Scientific Methods As Applied To Child Education In "the Children's Houses"

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sets, the directress may begin the lessons in nomenclature. She should begin with two strongly-contrasted forms, as the square and the circle, and should follow the usual method, using the three periods of Seguin. We do not teach all the names relative to the gRometric figures, giv­ing only those of the most familiar forms, such as square, circle, rectangle, triangle, oval. We now call attention to the fact that there are rectangles which are narrow and long, and others which are broad and short, while the squares are equal on all sides and can be only big and little. These things are most easily shown with the in­sets, for, though we turn the square about, it still enters its frame, while the rectangle, if placed across the open­ing, will not enter. The child is much interested in this exercise, for which we arrange in the frame a square and a series of rectangles, having the longest side equal to the side of the square, the other side gradually decreasing in the fie pieces.
In the same way we proceed to show the difference be­tween the oval, the ellipse, and the circle. The circle enters no matter how it is placed, or turned about; the ellipse does not enter when placed transversely, but if placed lengthwise will enter even if turned upside down. The oval, however, not only cannot enter the frame if placed transversely, but not even when turned upside down; it must be placed with the large curve toward the large part of the opening, and with the narrow curve to­ward the narrow portion of the opening.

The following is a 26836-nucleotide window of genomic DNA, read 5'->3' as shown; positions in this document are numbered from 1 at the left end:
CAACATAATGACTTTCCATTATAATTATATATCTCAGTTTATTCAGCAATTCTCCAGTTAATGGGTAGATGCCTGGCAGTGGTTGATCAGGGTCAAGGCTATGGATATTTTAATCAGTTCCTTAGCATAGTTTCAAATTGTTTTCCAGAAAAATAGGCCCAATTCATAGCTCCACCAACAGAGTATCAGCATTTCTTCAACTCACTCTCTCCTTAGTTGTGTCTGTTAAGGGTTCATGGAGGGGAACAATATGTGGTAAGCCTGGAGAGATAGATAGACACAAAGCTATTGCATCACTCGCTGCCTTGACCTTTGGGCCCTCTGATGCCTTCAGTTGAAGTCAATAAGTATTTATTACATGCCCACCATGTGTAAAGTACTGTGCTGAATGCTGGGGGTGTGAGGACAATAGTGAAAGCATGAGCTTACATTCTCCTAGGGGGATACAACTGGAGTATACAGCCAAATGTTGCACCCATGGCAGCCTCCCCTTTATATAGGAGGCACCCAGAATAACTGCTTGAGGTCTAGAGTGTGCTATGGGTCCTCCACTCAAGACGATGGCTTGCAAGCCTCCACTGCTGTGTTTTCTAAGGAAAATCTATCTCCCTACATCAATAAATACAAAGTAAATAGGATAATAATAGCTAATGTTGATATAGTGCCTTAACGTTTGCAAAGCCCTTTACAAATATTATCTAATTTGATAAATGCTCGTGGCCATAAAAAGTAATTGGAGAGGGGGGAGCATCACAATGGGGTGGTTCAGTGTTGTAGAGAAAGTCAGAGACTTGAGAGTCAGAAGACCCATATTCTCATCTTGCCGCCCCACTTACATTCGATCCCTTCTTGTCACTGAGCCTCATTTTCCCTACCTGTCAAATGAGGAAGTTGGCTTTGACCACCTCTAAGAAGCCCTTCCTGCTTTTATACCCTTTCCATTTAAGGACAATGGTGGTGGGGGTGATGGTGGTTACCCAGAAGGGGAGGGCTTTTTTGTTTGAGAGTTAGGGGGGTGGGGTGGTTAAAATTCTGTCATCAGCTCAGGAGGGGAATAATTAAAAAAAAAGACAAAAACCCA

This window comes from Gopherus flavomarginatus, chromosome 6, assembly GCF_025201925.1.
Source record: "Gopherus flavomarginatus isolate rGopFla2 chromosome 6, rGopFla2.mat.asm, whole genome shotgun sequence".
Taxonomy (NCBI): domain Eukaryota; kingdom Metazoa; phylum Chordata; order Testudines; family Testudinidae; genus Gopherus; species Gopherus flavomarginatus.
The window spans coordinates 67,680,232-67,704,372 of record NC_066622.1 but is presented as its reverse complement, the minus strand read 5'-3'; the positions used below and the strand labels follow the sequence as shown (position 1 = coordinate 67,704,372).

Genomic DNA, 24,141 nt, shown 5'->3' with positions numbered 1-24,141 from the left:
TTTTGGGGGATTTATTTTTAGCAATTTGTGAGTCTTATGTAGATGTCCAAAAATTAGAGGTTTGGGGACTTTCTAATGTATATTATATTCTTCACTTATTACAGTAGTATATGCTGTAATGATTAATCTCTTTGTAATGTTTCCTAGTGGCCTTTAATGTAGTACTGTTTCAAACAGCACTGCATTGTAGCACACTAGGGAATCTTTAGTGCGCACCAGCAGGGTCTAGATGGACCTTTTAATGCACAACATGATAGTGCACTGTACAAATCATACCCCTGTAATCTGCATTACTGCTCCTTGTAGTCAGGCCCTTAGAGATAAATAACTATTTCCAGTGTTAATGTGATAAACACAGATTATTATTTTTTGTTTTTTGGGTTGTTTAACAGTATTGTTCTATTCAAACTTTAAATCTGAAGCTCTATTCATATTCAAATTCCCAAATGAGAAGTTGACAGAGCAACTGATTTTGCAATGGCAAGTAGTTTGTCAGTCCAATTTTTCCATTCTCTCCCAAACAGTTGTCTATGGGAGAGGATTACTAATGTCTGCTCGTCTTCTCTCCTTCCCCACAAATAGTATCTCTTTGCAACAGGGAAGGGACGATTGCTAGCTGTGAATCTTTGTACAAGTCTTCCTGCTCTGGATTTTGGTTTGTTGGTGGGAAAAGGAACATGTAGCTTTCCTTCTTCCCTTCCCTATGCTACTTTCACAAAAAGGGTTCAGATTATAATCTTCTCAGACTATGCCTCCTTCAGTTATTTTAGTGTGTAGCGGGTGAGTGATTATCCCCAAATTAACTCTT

The circles, big and little, enter their frames no matter how they are turned about. I do not reveal the difference between the oval and the ellipse until a very late stage of the child's education, and then not to all children, but only to those who show a special interest in the forms by
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